Taxi Strike
Taxi Strike

Kolkata: Taxis went off roads in the city today with major taxi unions, including the Left-backed ones, calling for a day-long strike, causing inconvenience to commuters and passengers at railway stations and airport.

Long-distance travellers had to face hardships to reach their destinations with no taxis at the Netaji Subhas Chandra Bose International Airport and two major railway stations — Howrah and Sealdah.

“I had no clue about this taxi strike in Kolkata. I have to go to Rajarhat and not a single taxi is there. I have my ailing father with me and these private cars are asking for an exorbitant fare. I don’t know what to do,” Surajit Chowdhury, who returned from Secunderabad this morning, said at Howrah station.

Following the withdrawal of around 37,000 taxis from the city roads, other modes of public transport such as government and private buses, trams and Metro train services were overcrowded.

Around 2,000 taxi drivers and workers, supported by the CITU, rallied to the state secretariat, Nabanna from Howrah station and submitted a letter with their demands to the Chief Minister’s Office, CITU leader Anadi Sahu told PTI.

The CITU with support of the AITUC, major taxi unions, other than the Trinamool Congress-backed Progressive Taxi Union, called the strike demanding a revised fare structure besides scrapping of the Rs 3,000 fine imposed on drivers for refusing passengers.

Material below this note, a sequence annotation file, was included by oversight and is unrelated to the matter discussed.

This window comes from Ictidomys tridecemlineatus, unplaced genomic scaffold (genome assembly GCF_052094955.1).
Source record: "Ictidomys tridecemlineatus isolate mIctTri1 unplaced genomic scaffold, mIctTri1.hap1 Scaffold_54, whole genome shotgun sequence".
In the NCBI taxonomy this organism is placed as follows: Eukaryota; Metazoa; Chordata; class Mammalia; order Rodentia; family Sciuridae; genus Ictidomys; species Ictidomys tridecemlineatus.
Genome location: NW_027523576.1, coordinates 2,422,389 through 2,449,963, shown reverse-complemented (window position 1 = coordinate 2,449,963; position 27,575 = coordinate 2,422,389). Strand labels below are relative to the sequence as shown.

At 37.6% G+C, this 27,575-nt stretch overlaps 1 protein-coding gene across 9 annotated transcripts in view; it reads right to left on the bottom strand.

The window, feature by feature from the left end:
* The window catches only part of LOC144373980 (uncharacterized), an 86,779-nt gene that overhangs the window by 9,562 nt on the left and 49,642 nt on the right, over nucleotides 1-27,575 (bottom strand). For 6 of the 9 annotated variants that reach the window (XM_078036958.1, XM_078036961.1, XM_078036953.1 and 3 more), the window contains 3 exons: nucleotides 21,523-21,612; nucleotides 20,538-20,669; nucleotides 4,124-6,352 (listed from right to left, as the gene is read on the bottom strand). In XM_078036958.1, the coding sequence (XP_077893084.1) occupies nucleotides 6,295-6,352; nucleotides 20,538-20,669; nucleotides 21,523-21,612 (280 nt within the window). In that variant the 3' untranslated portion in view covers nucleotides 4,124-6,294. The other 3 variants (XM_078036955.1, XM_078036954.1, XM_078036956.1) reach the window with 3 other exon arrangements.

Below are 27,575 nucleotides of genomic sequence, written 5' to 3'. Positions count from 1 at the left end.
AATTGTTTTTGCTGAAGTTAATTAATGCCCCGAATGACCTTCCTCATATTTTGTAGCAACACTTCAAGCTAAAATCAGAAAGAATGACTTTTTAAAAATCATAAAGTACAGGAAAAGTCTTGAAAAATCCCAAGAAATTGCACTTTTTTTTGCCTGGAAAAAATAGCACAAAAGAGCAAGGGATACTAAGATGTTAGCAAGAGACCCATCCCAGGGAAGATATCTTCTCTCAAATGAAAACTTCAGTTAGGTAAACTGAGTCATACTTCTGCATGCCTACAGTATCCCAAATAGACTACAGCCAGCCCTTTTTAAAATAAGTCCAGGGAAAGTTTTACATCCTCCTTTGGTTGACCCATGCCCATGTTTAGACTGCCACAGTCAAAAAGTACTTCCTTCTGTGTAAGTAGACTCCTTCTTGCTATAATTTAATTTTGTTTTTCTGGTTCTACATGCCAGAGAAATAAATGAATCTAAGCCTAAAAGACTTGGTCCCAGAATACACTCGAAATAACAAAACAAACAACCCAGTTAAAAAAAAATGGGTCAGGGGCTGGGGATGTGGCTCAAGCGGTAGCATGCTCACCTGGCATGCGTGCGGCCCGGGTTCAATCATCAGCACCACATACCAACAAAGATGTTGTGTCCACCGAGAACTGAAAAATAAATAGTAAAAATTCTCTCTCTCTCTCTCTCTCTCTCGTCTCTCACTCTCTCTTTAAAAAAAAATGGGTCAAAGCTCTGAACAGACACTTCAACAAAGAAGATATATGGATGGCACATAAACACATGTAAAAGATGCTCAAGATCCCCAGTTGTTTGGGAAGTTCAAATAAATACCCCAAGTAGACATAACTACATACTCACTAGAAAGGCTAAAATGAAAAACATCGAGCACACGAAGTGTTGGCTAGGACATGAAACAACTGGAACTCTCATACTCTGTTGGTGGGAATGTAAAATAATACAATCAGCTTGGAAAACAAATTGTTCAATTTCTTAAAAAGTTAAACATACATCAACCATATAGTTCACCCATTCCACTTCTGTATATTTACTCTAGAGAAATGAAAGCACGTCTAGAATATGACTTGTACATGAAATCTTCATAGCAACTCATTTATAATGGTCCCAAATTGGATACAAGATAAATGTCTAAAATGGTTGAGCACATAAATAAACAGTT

“Taxi drivers have a very legitimate demand. Fares were last revised in 2012. Not only the fuel prices but also the prices of the vehicle-parts, insurance-cost have gone up manifold. Drivers pay out of their pockets for the fuel. Now driving a taxi on Kolkata roads has become very expensive. Poor people who earn livelihood driving taxis will not be able to survive if this continues here,” he said.

“Today’s strike is 100 per cent successful. We have sought an appointment with the Chief Minister regarding the matter and will decide our next step on her response,” CITU veteran leader Shyamal Chakraborty said when asked about the future of their movement on behalf of taxi workers.

Since August, Left-backed trade unions have called for a strike ten times, including today’s, demanding rise in the minimum fare from Rs 25 to Rs 35, with the fine of Rs 3,000 on drivers for passenger-refusals be slashed to Rs 100 and dropping of legal proceedings against 450 cab owners.

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